Tucker Carlson prepares white nationalists for war: Don't ignore the power of his rhetoric

Fox News' prime-time star and other far-right media voices are ramping up the hate — and denial is no answer

By Chauncey DeVega

Senior Writer

Published June 30, 2021 8:24AM (EDT)

Fox News host Tucker Carlson (Chip Somodevilla/Getty Images)
Fox News host Tucker Carlson (Chip Somodevilla/Getty Images)

"Stochastic terrorism" is the strategic repeated use of language and other means of communication intended to encourage violence while still maintaining some level of plausible deniability. The advantage of this tactic is that the individual or group that practices it can then claim innocence and accept no responsibility for the behavior of others. The most sophisticated uses of stochastic terrorism will result in a type of moral inversion — not to mention an inversion of reality — in which the aggressor can then claim they are somehow the "real victims."

This has been one of the dominant strategies of the American right since at least the 1980s, with liberals, progressives, nonwhite people and other designated groups deemed to be the enemy Other targeted as "socialists" or "communists," anti-American or anti-Christian, "politically correct" snowflakes, "parasites," "losers" and "takers," along with other demeaning language intended to provoke or legitimate violence.

This language both reflects political polarization in the United States and fuels it. Moreover, Democrats and Republicans are not equally polarized: Since the 1990s it is the Republican Party that has become increasingly extreme, rejecting any pretense of "normal politics" and seeking to undermine democracy. It now more closely resembles right-wing extremist political parties in Europe than more mainstream or "centrist" political organizations.

The Trump regime and its larger neofascist movement (which now includes virtually the entire Republican Party) escalated the use of stochastic terrorism to extreme levels.

The result was a record increase in hate crimes and political violence against nonwhite people, Muslims, Jews, immigrants and other targeted groups. This wave of right-wing violence and terrorism included mass shootings and other lethal actions. In the wake of the Trump regime's coup attempt and the Capitol attack, law enforcement and other experts are warning that white supremacist and other right-wing violence remains the greatest threat to America's domestic safety and security.

The spiral of escalation continues: Right-wing stochastic terrorism is increasingly being replaced by direct public threats of violence against those deemed to be "the enemy".

Last week a host on the One America News Network (OANN), which can better be described as a right-wing propaganda outlet than a news network, appeared to endorse mass executions of Trump's enemies who supposedly tried to "carry out a coup" against him. By implication, the host also suggested killing Americans who voted for Joe Biden:

How many people were involved in these efforts to undermine the election? Hundreds? Thousands? Tens of thousands? How many people does it take to carry out a coup against the presidency? And when all the dust settles from the audit in Arizona and the potential audits in Georgia, Michigan, Pennsylvania, Nevada, and Wisconsin, what happens to all these people who are responsible for overthrowing the election?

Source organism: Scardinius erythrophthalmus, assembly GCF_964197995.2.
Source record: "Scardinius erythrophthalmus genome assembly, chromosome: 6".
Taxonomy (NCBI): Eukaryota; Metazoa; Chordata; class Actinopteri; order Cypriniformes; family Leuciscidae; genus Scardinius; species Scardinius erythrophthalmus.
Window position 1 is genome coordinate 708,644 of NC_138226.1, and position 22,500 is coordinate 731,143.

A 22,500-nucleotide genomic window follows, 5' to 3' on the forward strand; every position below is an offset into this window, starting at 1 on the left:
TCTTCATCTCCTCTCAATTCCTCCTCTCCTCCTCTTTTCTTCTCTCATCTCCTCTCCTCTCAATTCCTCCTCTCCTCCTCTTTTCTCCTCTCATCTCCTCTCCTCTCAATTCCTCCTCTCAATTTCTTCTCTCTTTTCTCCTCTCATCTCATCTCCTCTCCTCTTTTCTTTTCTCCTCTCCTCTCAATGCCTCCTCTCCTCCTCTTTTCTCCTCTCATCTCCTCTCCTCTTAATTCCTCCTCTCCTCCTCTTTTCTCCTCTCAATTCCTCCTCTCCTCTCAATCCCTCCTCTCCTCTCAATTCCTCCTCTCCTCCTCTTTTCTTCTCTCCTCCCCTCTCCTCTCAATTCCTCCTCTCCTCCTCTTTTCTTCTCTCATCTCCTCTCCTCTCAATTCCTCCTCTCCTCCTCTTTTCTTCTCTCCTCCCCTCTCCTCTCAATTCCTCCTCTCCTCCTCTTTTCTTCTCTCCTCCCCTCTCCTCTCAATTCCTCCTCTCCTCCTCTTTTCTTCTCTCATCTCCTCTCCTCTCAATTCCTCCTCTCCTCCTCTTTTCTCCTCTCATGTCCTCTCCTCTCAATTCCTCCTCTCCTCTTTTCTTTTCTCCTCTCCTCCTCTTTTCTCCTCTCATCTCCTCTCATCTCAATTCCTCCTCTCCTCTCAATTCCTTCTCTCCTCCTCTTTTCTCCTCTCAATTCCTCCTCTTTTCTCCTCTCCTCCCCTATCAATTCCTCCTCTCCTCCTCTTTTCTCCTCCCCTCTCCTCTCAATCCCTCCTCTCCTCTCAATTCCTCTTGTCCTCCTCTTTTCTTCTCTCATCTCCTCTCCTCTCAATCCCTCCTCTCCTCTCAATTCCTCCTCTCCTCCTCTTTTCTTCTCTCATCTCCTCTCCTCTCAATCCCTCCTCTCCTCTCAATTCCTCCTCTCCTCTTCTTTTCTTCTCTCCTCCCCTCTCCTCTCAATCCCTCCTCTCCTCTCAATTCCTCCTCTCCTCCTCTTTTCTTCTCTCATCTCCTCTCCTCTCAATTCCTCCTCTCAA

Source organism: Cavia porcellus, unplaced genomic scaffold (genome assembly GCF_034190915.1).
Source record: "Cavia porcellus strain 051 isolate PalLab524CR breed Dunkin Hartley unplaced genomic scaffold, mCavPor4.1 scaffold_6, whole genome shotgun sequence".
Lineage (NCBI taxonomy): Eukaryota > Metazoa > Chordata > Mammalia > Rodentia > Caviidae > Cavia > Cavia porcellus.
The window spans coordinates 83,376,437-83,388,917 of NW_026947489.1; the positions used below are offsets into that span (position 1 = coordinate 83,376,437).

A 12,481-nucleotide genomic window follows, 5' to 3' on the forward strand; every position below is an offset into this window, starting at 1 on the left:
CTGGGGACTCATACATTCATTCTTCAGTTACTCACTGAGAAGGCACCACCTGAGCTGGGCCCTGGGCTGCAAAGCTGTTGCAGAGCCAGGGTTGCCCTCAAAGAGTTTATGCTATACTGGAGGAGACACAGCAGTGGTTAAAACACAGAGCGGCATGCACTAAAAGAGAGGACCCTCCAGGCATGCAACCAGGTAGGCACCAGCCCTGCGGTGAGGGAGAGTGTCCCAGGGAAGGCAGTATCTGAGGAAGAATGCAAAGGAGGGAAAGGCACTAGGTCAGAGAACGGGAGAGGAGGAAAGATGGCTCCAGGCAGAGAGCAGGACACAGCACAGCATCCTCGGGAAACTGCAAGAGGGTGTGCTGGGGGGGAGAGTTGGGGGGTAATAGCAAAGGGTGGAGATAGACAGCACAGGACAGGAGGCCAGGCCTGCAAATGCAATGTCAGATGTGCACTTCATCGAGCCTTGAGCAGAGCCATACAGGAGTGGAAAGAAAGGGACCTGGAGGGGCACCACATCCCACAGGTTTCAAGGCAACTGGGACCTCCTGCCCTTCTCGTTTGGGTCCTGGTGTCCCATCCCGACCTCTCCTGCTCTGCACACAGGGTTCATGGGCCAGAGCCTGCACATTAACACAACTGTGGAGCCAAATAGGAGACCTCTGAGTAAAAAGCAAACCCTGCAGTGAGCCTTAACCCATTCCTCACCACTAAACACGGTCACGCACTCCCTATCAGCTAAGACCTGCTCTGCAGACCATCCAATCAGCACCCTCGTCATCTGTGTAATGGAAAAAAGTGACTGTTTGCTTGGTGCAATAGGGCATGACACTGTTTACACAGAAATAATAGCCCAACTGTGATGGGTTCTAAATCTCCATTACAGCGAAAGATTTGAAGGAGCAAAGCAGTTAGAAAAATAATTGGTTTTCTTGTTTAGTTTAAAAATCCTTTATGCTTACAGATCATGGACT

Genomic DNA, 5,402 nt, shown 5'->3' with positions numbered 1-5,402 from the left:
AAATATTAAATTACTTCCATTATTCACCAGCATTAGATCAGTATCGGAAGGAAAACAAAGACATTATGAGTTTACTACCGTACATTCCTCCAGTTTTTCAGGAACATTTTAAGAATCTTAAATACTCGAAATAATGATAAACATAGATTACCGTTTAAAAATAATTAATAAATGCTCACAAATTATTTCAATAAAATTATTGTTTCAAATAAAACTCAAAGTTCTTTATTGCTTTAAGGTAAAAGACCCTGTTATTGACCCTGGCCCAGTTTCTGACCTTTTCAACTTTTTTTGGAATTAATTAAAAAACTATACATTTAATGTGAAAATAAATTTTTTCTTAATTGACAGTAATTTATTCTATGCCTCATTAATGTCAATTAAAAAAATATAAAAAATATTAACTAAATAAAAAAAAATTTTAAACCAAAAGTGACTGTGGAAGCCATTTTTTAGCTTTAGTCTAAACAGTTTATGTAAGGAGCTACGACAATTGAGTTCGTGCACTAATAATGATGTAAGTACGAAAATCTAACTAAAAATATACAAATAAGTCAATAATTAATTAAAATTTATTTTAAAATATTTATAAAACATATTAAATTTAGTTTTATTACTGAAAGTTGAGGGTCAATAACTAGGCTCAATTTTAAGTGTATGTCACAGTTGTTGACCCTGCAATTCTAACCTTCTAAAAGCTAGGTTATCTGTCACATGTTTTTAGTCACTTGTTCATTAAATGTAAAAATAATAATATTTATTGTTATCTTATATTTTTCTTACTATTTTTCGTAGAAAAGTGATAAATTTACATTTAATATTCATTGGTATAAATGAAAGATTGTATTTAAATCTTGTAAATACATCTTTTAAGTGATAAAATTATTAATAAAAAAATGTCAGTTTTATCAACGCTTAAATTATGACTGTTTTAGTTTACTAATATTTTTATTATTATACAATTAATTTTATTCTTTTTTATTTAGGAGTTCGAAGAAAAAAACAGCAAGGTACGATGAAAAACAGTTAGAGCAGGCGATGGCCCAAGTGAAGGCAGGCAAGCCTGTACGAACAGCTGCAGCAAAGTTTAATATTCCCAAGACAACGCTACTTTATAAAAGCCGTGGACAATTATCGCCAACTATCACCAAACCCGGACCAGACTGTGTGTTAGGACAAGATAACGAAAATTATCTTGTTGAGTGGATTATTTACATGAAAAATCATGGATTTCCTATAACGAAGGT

What are the consequences for traitors who meddled with our sacred democratic process and tried to steal power by taking away the voices of the American people? What happens to them? Well, in the past, America had a very good solution for dealing with such traitors: execution. Treason is considered the highest of all crimes and is the only crime defined in the U.S. Constitution which states that anyone is guilty of treason if they support America's enemies.

These are not implied threats of violence. They are direct commands to right-wing violence.

Healthy democratic societies have a political culture in which public policy disputes and other disagreements are resolved without using force. What OANN and other elements of the right-wing movement desire is a form of anti-politics, where they are able to assert their will over others without consequences, and where to dissent from the right-wing agenda is a crime to be punished by violence. Ultimately, today's Republican Party and "conservative" movement have embraced a fascist logic in which political ideology becomes religious dogma and heretics are to be driven out.

This is just one of the many examples of how far Donald Trump normalized right-wing political violence. Granting permission for violence and other anti-social and anti-human behavior was a core element of Trump's fascist appeal for his followers. Trumpism is a political cult: Violence is one of its rites and a way of bonding the leader to the followers. To that end, the attraction to violence and the collective longing to act out violent impulses against "enemies" or "outsiders" with impunity represents a type of cathartic freedom for Trumpists and other fascists.

For stochastic terrorism and other commands to violence to achieve maximum impact, they must be repeated and reinforced by various sources in an echo chamber effect. Fox News has long been the epicenter of that echo chamber, with Tucker Carlson as one of its most powerful voices.

Last Thursday, Carlson continued with his campaign to defend (white) "civilization" against its "enemies" by somehow connecting a supposed controversy about scholar Michael Eric Dyson to 19th-century pseudoscience and then to "critical race theory" as somehow part of a nebulous and nefarious plot to "oppress" white people in "their own country."

At the crescendo of his performance, Carlson said this, specifically attacking Gen. Mark Milley, chairman of the Joint Chiefs of Staff: